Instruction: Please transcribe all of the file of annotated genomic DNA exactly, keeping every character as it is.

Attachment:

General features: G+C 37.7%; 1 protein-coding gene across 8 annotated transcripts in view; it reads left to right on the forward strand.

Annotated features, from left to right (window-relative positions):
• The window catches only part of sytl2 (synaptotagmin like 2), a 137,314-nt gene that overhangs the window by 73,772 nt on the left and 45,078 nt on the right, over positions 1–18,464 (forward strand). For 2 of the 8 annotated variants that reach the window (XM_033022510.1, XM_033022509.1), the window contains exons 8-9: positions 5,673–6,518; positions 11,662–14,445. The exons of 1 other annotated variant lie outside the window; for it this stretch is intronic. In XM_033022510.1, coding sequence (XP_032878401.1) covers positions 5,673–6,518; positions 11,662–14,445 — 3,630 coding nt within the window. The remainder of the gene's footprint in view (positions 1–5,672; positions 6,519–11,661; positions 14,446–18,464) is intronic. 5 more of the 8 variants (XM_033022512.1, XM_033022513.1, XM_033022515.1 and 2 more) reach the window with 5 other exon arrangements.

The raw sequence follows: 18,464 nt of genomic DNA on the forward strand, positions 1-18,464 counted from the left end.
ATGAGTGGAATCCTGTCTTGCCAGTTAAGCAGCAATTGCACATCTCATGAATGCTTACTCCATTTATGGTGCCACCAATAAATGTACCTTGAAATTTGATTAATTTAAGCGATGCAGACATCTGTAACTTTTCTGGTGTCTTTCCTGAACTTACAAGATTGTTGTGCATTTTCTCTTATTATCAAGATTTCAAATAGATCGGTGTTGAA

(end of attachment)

General features: G+C 37.7%; 1 protein-coding gene across 8 annotated transcripts in view; it reads left to right on the forward strand.

Annotated features, from left to right (window-relative positions):
• The window catches only part of sytl2 (synaptotagmin like 2), a 137,314-nt gene that overhangs the window by 73,772 nt on the left and 45,078 nt on the right, over positions 1–18,464 (forward strand). For 2 of the 8 annotated variants that reach the window (XM_033022510.1, XM_033022509.1), the window contains exons 8-9: positions 5,673–6,518; positions 11,662–14,445. The exons of 1 other annotated variant lie outside the window; for it this stretch is intronic. In XM_033022510.1, coding sequence (XP_032878401.1) covers positions 5,673–6,518; positions 11,662–14,445 — 3,630 coding nt within the window. The remainder of the gene's footprint in view (positions 1–5,672; positions 6,519–11,661; positions 14,446–18,464) is intronic. 5 more of the 8 variants (XM_033022512.1, XM_033022513.1, XM_033022515.1 and 2 more) reach the window with 5 other exon arrangements.

The raw sequence follows: 18,464 nt of genomic DNA on the forward strand, positions 1-18,464 counted from the left end.
ATGAGTGGAATCCTGTCTTGCCAGTTAAGCAGCAATTGCACATCTCATGAATGCTTACTCCATTTATGGTGCCACCAATAAATGTACCTTGAAATTTGATTAATTTAAGCGATGCAGACATCTGTAACTTTTCTGGTGTCTTTCCTGAACTTACAAGATTGTTGTGCATTTTCTCTTATTATCAAGATTTCAAATAGATCGGTGTTGAA